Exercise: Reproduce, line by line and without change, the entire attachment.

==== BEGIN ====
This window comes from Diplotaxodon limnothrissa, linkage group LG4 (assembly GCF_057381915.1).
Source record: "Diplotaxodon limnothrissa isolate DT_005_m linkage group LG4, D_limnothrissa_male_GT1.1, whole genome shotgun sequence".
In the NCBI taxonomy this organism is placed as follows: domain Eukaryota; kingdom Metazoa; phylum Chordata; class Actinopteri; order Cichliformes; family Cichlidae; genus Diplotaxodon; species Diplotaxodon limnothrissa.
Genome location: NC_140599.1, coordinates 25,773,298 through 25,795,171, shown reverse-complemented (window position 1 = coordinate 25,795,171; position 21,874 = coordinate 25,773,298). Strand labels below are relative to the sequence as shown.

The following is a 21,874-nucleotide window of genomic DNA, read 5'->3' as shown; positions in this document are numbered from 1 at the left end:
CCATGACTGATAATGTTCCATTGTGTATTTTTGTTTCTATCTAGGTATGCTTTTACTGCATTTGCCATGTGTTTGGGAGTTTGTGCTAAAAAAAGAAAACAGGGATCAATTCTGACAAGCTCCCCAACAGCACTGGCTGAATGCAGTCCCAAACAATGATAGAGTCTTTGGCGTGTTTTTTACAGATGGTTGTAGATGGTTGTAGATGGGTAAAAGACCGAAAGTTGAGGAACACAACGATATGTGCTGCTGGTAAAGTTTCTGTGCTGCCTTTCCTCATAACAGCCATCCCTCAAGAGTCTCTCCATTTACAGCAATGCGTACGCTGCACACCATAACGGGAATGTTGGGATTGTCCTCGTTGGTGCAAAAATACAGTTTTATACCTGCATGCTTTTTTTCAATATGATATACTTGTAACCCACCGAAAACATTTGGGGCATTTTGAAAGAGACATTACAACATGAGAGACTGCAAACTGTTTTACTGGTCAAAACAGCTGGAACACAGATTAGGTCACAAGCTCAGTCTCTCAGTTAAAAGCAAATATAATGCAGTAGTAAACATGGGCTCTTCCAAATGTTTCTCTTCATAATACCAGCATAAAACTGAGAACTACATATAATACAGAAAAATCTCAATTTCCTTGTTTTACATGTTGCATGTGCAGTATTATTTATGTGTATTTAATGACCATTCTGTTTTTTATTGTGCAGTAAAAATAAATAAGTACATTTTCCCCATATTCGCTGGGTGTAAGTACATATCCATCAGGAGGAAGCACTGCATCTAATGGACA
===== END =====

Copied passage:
This window comes from Diplotaxodon limnothrissa, linkage group LG4 (assembly GCF_057381915.1).
Source record: "Diplotaxodon limnothrissa isolate DT_005_m linkage group LG4, D_limnothrissa_male_GT1.1, whole genome shotgun sequence".
In the NCBI taxonomy this organism is placed as follows: domain Eukaryota; kingdom Metazoa; phylum Chordata; class Actinopteri; order Cichliformes; family Cichlidae; genus Diplotaxodon; species Diplotaxodon limnothrissa.
Genome location: NC_140599.1, coordinates 25,773,298 through 25,795,171, shown reverse-complemented (window position 1 = coordinate 25,795,171; position 21,874 = coordinate 25,773,298). Strand labels below are relative to the sequence as shown.

The following is a 21,874-nucleotide window of genomic DNA, read 5'->3' as shown; positions in this document are numbered from 1 at the left end:
CCATGACTGATAATGTTCCATTGTGTATTTTTGTTTCTATCTAGGTATGCTTTTACTGCATTTGCCATGTGTTTGGGAGTTTGTGCTAAAAAAAGAAAACAGGGATCAATTCTGACAAGCTCCCCAACAGCACTGGCTGAATGCAGTCCCAAACAATGATAGAGTCTTTGGCGTGTTTTTTACAGATGGTTGTAGATGGTTGTAGATGGGTAAAAGACCGAAAGTTGAGGAACACAACGATATGTGCTGCTGGTAAAGTTTCTGTGCTGCCTTTCCTCATAACAGCCATCCCTCAAGAGTCTCTCCATTTACAGCAATGCGTACGCTGCACACCATAACGGGAATGTTGGGATTGTCCTCGTTGGTGCAAAAATACAGTTTTATACCTGCATGCTTTTTTTCAATATGATATACTTGTAACCCACCGAAAACATTTGGGGCATTTTGAAAGAGACATTACAACATGAGAGACTGCAAACTGTTTTACTGGTCAAAACAGCTGGAACACAGATTAGGTCACAAGCTCAGTCTCTCAGTTAAAAGCAAATATAATGCAGTAGTAAACATGGGCTCTTCCAAATGTTTCTCTTCATAATACCAGCATAAAACTGAGAACTACATATAATACAGAAAAATCTCAATTTCCTTGTTTTACATGTTGCATGTGCAGTATTATTTATGTGTATTTAATGACCATTCTGTTTTTTATTGTGCAGTAAAAATAAATAAGTACATTTTCCCCATATTCGCTGGGTGTAAGTACATATCCATCAGGAGGAAGCACTGCATCTAATGGACA